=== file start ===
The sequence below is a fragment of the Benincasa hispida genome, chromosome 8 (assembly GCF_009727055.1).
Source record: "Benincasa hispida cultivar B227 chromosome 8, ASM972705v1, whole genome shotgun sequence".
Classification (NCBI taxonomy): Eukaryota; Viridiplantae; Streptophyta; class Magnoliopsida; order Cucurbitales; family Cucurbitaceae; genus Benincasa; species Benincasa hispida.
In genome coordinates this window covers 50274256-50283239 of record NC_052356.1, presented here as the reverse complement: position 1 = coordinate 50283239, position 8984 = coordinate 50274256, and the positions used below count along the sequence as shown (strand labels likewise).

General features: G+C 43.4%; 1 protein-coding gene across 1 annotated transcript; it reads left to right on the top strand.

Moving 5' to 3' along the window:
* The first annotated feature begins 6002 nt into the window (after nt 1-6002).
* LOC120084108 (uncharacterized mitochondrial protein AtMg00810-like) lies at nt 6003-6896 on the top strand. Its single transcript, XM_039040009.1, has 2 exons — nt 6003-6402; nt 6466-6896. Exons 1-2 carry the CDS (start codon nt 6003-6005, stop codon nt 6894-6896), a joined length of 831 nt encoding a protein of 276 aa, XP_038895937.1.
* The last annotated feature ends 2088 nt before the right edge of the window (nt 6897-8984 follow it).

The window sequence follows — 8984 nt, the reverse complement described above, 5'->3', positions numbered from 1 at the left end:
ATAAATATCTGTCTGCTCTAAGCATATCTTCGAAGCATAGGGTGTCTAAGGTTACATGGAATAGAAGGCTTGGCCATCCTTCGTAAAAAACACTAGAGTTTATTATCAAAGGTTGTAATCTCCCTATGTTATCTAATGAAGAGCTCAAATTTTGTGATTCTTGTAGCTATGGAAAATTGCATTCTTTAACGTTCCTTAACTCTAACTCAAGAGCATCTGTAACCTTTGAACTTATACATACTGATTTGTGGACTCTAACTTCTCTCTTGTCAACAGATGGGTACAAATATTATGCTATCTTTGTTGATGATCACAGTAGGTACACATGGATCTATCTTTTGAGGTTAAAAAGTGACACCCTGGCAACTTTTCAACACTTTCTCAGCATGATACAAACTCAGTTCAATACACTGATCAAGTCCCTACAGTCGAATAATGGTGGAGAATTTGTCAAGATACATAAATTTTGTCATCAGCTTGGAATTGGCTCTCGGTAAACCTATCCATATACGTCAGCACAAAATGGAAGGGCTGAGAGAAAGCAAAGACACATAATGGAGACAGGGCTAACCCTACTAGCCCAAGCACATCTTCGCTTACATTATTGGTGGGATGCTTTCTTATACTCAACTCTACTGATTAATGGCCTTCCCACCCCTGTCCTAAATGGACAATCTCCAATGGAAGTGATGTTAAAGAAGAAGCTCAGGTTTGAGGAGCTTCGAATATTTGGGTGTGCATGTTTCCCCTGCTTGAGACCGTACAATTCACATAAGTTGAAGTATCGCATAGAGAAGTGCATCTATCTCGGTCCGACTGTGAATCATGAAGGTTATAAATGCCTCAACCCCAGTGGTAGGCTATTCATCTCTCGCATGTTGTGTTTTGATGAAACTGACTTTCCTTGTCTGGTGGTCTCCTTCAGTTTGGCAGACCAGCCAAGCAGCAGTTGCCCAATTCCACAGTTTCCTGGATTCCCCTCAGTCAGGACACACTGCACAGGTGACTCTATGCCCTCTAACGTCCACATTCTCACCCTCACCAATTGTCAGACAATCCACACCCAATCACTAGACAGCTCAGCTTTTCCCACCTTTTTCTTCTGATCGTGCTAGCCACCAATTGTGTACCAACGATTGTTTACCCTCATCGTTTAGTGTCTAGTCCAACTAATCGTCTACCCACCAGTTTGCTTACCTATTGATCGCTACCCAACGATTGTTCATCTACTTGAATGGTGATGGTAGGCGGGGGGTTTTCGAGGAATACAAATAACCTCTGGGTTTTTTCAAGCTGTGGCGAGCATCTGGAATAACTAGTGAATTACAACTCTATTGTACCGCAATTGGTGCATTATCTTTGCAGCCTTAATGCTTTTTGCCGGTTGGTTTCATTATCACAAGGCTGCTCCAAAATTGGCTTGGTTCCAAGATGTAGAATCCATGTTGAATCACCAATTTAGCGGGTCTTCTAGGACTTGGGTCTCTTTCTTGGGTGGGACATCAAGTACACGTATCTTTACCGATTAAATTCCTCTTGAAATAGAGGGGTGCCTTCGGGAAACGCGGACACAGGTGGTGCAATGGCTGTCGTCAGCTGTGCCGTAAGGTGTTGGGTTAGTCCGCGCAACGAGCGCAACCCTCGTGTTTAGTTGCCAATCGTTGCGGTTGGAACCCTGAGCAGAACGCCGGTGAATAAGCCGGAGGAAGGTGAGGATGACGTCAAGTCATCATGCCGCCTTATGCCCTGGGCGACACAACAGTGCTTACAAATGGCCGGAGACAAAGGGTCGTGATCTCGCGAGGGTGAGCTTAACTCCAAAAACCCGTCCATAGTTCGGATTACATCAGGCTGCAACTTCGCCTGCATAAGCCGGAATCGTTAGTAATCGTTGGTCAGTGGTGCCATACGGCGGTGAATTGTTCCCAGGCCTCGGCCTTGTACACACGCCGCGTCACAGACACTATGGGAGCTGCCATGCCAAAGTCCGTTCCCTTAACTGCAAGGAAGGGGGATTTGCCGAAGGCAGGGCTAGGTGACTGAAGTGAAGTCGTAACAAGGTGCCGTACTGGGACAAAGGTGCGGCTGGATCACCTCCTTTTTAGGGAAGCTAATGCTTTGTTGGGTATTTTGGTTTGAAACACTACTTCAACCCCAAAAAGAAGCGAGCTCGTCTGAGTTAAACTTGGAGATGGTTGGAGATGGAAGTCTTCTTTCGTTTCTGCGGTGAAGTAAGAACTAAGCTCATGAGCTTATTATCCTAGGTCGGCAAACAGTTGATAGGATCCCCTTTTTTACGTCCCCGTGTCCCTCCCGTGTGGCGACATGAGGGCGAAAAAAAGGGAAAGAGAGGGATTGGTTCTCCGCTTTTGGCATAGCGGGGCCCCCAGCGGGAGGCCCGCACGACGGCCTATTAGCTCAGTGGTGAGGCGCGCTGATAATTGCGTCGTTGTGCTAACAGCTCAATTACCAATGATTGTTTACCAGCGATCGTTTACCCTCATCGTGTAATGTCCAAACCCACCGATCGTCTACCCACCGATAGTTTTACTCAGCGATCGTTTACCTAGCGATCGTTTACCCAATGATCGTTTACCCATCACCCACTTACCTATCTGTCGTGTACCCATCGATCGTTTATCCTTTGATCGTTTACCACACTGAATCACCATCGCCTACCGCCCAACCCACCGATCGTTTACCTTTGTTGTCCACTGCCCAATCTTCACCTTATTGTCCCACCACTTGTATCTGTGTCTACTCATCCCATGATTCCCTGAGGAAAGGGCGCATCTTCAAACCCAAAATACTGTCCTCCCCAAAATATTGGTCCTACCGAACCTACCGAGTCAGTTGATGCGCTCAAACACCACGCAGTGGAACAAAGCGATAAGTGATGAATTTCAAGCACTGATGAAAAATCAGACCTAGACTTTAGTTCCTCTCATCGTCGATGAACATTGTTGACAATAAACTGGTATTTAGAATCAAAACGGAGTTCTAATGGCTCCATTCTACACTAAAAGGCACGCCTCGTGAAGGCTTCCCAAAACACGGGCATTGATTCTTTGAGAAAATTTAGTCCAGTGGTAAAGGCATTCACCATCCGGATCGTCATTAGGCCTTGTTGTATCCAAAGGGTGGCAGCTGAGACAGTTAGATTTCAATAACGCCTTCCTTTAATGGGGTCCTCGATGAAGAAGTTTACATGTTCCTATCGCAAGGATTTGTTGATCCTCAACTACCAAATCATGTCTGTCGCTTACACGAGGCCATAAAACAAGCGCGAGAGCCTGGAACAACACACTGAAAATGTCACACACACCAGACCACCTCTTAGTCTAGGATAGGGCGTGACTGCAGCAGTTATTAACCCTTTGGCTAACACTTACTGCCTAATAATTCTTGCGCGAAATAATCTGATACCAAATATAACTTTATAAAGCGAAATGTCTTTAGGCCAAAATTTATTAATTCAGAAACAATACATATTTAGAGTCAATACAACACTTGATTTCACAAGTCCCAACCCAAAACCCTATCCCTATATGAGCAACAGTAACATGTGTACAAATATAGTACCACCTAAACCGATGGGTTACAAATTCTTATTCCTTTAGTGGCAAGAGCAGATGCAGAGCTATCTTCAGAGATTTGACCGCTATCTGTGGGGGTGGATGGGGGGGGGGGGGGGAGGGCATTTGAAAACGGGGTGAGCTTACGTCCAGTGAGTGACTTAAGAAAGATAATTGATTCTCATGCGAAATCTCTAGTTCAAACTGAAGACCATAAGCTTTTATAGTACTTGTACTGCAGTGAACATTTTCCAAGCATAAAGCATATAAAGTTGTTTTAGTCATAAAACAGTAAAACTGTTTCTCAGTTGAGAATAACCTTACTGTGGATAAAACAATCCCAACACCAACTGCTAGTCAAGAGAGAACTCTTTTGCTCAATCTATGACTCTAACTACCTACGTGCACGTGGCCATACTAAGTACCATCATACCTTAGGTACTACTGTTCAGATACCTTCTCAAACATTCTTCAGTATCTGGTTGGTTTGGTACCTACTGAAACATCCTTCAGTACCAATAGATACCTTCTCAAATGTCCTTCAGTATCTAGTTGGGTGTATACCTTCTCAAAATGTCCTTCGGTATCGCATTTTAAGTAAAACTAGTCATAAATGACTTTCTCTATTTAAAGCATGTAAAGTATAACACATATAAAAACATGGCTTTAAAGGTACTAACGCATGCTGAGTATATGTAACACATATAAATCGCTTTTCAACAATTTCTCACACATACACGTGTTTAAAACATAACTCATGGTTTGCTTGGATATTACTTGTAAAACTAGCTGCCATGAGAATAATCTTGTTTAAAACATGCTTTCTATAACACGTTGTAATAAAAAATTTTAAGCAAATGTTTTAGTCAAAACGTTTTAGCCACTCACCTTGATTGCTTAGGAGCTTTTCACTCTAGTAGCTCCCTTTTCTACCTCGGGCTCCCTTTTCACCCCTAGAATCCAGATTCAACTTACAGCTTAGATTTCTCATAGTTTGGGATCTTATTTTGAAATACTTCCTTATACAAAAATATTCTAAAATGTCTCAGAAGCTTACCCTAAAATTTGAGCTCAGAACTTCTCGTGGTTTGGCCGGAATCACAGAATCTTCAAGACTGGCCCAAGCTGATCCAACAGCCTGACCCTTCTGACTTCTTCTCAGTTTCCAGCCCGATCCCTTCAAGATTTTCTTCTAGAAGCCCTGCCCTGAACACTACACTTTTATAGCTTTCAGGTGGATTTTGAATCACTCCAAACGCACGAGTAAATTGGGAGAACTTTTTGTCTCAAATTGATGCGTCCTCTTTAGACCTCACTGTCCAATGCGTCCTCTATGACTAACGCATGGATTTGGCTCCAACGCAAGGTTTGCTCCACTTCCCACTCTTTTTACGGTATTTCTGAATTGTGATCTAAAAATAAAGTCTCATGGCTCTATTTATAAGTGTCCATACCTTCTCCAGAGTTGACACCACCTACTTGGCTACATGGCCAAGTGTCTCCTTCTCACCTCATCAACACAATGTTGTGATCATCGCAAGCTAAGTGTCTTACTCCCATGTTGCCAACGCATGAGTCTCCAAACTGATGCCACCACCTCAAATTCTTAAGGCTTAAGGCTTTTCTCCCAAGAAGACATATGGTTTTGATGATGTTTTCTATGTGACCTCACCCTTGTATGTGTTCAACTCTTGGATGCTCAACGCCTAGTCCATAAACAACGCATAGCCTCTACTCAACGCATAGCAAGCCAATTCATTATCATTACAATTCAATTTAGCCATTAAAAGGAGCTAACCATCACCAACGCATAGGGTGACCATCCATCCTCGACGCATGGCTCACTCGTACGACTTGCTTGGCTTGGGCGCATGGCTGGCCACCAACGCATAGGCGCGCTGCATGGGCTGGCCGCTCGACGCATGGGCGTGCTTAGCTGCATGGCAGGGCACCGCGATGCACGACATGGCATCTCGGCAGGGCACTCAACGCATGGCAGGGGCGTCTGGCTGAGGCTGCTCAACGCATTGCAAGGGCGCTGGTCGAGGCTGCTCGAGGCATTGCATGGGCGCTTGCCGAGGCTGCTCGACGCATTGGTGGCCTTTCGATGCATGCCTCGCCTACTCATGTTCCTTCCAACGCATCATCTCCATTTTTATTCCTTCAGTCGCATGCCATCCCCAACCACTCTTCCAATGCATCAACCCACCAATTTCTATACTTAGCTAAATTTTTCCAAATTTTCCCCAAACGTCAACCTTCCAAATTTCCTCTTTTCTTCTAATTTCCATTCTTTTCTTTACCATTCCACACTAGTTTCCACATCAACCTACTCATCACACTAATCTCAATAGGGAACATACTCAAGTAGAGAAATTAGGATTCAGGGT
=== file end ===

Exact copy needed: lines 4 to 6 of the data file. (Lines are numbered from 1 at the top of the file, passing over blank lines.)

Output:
In genome coordinates this window covers 50274256-50283239 of record NC_052356.1, presented here as the reverse complement: position 1 = coordinate 50283239, position 8984 = coordinate 50274256, and the positions used below count along the sequence as shown (strand labels likewise).

General features: G+C 43.4%; 1 protein-coding gene across 1 annotated transcript; it reads left to right on the top strand.

Moving 5' to 3' along the window: